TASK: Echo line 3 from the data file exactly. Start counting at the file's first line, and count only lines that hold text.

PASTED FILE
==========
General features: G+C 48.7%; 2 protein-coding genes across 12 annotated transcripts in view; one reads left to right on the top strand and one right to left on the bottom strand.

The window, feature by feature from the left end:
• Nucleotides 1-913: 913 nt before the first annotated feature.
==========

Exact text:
• Nucleotides 1-913: 913 nt before the first annotated feature.